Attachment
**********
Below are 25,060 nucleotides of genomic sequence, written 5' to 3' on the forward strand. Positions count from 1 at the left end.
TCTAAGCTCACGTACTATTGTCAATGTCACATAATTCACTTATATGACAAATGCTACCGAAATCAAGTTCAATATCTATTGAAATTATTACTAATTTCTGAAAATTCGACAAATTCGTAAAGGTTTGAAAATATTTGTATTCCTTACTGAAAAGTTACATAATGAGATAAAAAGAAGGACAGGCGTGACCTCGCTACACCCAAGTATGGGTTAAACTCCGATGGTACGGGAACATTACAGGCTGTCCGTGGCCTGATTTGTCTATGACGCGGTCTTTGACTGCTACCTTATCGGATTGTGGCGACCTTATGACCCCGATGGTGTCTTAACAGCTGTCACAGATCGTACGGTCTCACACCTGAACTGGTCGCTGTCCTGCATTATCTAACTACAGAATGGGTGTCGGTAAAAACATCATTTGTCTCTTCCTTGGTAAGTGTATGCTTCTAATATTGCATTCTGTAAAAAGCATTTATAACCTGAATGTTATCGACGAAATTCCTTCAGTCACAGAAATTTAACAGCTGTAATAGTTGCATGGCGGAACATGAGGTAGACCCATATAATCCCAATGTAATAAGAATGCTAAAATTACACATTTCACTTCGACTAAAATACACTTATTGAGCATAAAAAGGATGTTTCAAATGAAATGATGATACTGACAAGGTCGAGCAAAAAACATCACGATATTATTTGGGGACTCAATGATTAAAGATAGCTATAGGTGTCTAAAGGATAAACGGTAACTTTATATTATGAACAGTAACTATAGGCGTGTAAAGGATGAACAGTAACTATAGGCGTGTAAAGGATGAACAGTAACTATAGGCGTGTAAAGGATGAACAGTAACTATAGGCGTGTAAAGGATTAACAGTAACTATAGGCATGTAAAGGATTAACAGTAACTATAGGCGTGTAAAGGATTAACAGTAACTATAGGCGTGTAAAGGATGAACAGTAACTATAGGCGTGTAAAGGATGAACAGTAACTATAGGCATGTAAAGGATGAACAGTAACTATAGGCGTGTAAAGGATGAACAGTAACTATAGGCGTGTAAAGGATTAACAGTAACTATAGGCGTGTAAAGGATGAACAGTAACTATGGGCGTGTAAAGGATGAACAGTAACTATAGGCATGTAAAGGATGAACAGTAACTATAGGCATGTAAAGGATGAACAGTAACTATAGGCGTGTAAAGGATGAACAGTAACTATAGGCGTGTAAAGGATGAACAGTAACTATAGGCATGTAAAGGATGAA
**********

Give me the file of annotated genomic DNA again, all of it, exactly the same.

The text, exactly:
Below are 25,060 nucleotides of genomic sequence, written 5' to 3' on the forward strand. Positions count from 1 at the left end.
TCTAAGCTCACGTACTATTGTCAATGTCACATAATTCACTTATATGACAAATGCTACCGAAATCAAGTTCAATATCTATTGAAATTATTACTAATTTCTGAAAATTCGACAAATTCGTAAAGGTTTGAAAATATTTGTATTCCTTACTGAAAAGTTACATAATGAGATAAAAAGAAGGACAGGCGTGACCTCGCTACACCCAAGTATGGGTTAAACTCCGATGGTACGGGAACATTACAGGCTGTCCGTGGCCTGATTTGTCTATGACGCGGTCTTTGACTGCTACCTTATCGGATTGTGGCGACCTTATGACCCCGATGGTGTCTTAACAGCTGTCACAGATCGTACGGTCTCACACCTGAACTGGTCGCTGTCCTGCATTATCTAACTACAGAATGGGTGTCGGTAAAAACATCATTTGTCTCTTCCTTGGTAAGTGTATGCTTCTAATATTGCATTCTGTAAAAAGCATTTATAACCTGAATGTTATCGACGAAATTCCTTCAGTCACAGAAATTTAACAGCTGTAATAGTTGCATGGCGGAACATGAGGTAGACCCATATAATCCCAATGTAATAAGAATGCTAAAATTACACATTTCACTTCGACTAAAATACACTTATTGAGCATAAAAAGGATGTTTCAAATGAAATGATGATACTGACAAGGTCGAGCAAAAAACATCACGATATTATTTGGGGACTCAATGATTAAAGATAGCTATAGGTGTCTAAAGGATAAACGGTAACTTTATATTATGAACAGTAACTATAGGCGTGTAAAGGATGAACAGTAACTATAGGCGTGTAAAGGATGAACAGTAACTATAGGCGTGTAAAGGATGAACAGTAACTATAGGCGTGTAAAGGATTAACAGTAACTATAGGCATGTAAAGGATTAACAGTAACTATAGGCGTGTAAAGGATTAACAGTAACTATAGGCGTGTAAAGGATGAACAGTAACTATAGGCGTGTAAAGGATGAACAGTAACTATAGGCATGTAAAGGATGAACAGTAACTATAGGCGTGTAAAGGATGAACAGTAACTATAGGCGTGTAAAGGATTAACAGTAACTATAGGCGTGTAAAGGATGAACAGTAACTATGGGCGTGTAAAGGATGAACAGTAACTATAGGCATGTAAAGGATGAACAGTAACTATAGGCATGTAAAGGATGAACAGTAACTATAGGCGTGTAAAGGATGAACAGTAACTATAGGCGTGTAAAGGATGAACAGTAACTATAGGCATGTAAAGGATGAA